DEAN        What have you done that one?  By the way, it’s not in the diary but I’ve just finished Xylophone or Xenophobia.  That was a hoot.

DOCTOR   (Hurriedly) I’ll see you in a month Dean.  Make an appointment with my Receptionist, Sarah, as you leave.

DEAN        What about my good news?

DOCTOR   Sorry?  What good news?

DEAN        Job Centre sent me to work on a local farm.  Picking.  Hard work.  Made my back ache like buggery but I establishedvery quickly that despite them all looking the same like, you know, daffodils and new potatoes. both have a mass of differences.  Did my head in.

DOCTOR   I have a sense of deja vu.  Can I presume you lost the job?

DEAN        I left.  My own choice.  However, there were some nice people working there; Polish mainly, so I did make some friends.  Even picked up bit of the lingo.  One of them put me onto another job option, with a Polish building company.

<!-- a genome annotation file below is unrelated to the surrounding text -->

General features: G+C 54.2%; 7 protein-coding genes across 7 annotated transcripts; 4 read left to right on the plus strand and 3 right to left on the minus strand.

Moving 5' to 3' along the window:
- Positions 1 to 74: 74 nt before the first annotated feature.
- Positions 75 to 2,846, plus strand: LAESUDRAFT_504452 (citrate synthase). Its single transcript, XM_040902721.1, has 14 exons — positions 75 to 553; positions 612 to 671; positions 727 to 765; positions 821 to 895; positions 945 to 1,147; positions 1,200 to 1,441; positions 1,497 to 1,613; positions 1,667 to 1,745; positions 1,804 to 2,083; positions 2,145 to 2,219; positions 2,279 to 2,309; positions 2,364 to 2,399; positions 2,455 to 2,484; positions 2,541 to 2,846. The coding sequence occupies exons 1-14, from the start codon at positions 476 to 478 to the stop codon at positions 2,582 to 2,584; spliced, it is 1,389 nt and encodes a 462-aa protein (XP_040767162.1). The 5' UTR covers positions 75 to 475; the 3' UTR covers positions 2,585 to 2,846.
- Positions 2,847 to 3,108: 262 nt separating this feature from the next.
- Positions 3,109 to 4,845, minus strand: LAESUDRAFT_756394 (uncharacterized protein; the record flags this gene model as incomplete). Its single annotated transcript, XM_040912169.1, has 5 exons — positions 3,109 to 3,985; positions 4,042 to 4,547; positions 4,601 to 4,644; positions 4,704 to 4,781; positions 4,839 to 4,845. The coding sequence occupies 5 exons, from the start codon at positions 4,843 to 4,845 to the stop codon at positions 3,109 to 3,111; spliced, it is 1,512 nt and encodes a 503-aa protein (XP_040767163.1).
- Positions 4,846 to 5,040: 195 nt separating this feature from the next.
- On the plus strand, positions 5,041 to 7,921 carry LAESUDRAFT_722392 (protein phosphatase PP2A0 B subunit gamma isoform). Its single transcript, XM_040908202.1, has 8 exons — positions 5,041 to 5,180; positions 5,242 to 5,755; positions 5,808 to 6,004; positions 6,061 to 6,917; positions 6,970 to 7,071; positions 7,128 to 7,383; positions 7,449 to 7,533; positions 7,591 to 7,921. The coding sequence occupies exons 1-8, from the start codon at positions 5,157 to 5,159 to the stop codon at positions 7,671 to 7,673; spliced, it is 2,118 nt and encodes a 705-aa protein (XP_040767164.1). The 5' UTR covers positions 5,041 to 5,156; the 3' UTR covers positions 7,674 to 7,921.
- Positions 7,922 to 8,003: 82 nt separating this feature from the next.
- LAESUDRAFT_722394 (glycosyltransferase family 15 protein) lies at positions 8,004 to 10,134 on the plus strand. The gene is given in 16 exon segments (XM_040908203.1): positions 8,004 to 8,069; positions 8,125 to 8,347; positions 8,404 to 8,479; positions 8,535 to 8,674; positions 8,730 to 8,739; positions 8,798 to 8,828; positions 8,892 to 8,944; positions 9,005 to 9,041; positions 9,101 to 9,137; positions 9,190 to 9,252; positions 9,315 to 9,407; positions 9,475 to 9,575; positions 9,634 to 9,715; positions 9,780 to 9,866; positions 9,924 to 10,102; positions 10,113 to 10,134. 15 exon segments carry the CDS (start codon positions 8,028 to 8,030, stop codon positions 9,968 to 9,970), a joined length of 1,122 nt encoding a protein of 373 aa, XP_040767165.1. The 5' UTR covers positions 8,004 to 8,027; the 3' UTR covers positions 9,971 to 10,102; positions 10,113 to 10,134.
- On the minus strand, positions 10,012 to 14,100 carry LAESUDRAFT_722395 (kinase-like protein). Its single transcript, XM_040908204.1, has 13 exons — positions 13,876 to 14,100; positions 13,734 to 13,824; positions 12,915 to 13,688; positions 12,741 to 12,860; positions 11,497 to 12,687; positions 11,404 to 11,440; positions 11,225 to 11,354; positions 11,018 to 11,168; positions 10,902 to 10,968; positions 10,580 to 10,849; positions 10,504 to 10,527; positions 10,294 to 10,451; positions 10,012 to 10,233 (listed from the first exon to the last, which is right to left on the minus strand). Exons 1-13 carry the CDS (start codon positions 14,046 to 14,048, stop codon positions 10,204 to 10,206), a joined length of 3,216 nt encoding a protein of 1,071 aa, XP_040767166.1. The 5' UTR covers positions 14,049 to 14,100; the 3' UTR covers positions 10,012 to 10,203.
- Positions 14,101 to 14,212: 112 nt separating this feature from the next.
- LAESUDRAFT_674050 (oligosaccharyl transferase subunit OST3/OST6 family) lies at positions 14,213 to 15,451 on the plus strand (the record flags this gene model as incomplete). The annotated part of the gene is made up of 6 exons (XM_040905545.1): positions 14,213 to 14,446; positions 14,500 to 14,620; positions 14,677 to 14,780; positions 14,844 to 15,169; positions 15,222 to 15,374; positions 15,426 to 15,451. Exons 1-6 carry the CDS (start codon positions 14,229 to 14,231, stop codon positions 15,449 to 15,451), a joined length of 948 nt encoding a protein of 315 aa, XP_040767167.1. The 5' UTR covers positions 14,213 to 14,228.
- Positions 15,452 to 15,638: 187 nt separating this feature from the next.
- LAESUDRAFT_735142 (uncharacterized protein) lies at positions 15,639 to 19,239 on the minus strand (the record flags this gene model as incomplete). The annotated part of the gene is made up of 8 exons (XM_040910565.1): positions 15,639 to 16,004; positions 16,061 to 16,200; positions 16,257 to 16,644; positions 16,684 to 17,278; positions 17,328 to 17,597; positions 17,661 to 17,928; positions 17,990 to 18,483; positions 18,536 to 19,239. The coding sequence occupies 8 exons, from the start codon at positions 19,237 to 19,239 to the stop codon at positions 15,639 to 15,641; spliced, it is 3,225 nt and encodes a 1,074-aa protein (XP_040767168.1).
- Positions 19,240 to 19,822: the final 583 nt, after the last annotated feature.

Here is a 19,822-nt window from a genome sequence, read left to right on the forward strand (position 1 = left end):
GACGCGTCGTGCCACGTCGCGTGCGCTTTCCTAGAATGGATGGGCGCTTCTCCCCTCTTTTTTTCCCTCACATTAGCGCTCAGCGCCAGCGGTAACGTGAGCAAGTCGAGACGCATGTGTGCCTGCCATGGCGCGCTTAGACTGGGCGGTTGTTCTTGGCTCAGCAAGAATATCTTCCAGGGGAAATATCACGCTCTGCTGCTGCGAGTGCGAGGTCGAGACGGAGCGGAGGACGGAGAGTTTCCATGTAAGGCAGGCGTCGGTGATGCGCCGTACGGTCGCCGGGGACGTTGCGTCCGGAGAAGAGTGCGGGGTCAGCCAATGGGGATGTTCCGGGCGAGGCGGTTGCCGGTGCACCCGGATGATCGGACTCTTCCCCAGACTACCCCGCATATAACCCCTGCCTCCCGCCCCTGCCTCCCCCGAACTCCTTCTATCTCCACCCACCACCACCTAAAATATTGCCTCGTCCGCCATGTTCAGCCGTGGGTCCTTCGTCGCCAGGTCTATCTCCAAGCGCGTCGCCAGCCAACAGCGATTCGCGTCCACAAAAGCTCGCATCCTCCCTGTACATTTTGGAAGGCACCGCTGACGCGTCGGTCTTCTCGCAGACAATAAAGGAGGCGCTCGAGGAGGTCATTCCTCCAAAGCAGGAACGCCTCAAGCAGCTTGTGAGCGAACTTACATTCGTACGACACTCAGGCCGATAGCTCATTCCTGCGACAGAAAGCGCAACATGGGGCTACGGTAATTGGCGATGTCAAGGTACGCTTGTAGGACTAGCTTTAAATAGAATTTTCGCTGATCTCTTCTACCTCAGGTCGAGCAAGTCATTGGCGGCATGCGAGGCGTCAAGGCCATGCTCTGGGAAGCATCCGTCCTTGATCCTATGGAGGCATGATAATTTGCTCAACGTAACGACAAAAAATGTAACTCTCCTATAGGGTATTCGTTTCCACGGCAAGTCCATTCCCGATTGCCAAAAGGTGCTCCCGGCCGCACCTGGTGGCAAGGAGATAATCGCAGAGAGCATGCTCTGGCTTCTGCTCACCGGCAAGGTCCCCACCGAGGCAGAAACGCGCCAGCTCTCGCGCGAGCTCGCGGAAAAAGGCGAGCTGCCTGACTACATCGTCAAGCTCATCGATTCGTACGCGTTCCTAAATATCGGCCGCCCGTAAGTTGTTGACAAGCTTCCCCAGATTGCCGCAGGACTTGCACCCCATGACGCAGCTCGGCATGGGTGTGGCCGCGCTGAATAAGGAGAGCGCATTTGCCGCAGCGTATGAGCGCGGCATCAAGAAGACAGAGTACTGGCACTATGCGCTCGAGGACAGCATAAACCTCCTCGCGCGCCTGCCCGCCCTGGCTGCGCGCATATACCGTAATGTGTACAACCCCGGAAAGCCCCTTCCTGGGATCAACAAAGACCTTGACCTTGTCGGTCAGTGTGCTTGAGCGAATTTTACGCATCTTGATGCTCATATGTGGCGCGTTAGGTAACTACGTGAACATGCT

DOCTOR   Well that’s positive. Doing what?

DEAN        Electrician

DOCTOR   Dean I don’t remember you including that in your list of skills and experience?

DEAN        I decided to wing it.

DOCTOR   I don’t quite understand. I’m not familiar with that term.”wing it

DEAN        You know, you know.  Enhance my skills.

DOCTOR   Do you mean lie?

DEAN        Well some might call it that. But I really wanted to try, so yeah, I winged it.  Sort of.

DOCTOR   OK Dean. How did you get on?

DEAN        Only lasted a day.

DOCTOR   I’d be fascinated to know why?

DEAN        Well I’m colour blind ain’t I.

DOCTOR   I should have remembered.  So, you had problems identifying the negative and positive leads.

DEAN        Big time. Supervisor tested a piece of work, next thing there’s a bang and a flash, and I’m out the door.

DOCTOR   They sacked you?

DEAN        No. I ran.  He was a big bloke and he used another Polish word I’d learnt.